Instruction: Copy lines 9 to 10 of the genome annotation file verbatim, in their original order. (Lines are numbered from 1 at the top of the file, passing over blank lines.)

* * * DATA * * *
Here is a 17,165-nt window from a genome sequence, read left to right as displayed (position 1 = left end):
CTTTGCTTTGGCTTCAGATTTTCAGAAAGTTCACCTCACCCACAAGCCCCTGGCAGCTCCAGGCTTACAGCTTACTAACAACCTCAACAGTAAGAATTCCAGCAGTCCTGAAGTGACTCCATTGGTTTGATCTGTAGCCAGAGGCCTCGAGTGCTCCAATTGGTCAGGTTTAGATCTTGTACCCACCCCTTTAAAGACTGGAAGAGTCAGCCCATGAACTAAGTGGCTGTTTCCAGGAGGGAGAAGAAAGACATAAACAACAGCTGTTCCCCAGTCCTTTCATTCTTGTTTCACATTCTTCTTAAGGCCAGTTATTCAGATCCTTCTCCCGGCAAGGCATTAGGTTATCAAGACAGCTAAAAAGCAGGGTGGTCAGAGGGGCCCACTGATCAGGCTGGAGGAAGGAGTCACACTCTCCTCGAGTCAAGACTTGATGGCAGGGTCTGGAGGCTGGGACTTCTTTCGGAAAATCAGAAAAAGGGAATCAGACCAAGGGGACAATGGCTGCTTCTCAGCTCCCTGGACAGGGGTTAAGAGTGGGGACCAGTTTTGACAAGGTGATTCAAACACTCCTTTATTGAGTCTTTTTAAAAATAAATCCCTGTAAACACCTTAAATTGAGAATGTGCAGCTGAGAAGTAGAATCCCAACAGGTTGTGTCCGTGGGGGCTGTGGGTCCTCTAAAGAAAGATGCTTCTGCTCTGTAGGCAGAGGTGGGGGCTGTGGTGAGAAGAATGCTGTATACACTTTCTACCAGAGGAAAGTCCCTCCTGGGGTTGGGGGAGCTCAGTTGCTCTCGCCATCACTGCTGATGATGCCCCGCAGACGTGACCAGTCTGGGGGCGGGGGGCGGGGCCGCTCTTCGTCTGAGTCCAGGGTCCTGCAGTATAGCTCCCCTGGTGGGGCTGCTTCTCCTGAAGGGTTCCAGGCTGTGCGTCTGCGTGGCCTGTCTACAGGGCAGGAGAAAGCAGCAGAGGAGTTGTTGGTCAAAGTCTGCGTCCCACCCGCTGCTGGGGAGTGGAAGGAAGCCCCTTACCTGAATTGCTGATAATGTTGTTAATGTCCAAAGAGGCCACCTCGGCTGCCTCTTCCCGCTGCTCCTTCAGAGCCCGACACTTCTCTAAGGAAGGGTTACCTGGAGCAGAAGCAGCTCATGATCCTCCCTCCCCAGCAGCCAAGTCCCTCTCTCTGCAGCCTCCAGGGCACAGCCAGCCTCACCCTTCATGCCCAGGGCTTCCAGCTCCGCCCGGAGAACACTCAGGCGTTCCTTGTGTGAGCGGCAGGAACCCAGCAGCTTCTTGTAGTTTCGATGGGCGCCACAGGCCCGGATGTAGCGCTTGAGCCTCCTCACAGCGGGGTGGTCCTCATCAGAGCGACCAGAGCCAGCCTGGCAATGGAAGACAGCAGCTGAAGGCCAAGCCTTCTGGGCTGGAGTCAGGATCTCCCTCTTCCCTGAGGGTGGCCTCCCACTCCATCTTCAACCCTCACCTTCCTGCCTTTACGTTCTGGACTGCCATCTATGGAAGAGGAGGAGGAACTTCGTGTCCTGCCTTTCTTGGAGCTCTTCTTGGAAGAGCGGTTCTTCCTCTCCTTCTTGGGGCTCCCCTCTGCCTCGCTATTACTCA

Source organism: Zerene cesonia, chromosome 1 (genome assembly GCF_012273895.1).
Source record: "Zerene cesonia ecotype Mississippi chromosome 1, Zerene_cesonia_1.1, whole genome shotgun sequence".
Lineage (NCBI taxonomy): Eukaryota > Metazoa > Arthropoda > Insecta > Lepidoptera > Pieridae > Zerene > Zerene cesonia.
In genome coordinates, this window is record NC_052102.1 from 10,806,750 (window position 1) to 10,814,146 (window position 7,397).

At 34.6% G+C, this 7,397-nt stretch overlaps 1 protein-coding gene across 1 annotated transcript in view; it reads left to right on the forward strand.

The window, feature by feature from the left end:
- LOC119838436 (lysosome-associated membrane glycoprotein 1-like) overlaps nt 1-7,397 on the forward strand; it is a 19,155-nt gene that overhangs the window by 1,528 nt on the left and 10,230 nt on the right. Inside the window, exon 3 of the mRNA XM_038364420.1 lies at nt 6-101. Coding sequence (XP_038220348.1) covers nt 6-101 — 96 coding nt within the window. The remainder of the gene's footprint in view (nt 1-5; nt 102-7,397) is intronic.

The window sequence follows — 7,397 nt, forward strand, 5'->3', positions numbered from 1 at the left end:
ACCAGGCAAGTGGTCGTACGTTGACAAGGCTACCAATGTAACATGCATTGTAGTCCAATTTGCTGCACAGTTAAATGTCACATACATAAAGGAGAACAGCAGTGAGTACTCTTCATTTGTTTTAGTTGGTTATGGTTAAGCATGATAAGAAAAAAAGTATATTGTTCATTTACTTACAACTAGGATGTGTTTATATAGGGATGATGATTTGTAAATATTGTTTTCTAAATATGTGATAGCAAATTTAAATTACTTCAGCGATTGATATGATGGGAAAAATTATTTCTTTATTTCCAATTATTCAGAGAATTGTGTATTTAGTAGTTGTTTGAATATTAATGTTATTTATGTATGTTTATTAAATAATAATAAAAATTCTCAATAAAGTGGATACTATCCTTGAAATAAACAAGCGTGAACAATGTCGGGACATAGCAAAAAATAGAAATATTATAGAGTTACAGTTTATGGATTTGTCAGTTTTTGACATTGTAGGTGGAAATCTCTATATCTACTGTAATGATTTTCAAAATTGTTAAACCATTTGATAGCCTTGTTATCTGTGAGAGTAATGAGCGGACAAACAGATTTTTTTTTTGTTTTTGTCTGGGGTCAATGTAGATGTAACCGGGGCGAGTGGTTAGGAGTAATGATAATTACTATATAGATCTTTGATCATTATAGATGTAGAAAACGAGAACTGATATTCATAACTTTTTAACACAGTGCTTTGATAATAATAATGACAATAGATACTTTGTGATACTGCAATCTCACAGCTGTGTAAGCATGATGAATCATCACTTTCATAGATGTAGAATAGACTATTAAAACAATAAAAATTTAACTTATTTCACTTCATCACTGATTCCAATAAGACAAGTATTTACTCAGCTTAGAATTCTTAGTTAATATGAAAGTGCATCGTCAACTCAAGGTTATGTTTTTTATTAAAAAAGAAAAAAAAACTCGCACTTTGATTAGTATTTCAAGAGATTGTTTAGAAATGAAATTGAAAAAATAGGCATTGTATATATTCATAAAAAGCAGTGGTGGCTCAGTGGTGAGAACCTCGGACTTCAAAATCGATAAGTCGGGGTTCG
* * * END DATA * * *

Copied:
- LOC119838436 (lysosome-associated membrane glycoprotein 1-like) overlaps nt 1-7,397 on the forward strand; it is a 19,155-nt gene that overhangs the window by 1,528 nt on the left and 10,230 nt on the right. Inside the window, exon 3 of the mRNA XM_038364420.1 lies at nt 6-101. Coding sequence (XP_038220348.1) covers nt 6-101 — 96 coding nt within the window. The remainder of the gene's footprint in view (nt 1-5; nt 102-7,397) is intronic.

The window sequence follows — 7,397 nt, forward strand, 5'->3', positions numbered from 1 at the left end: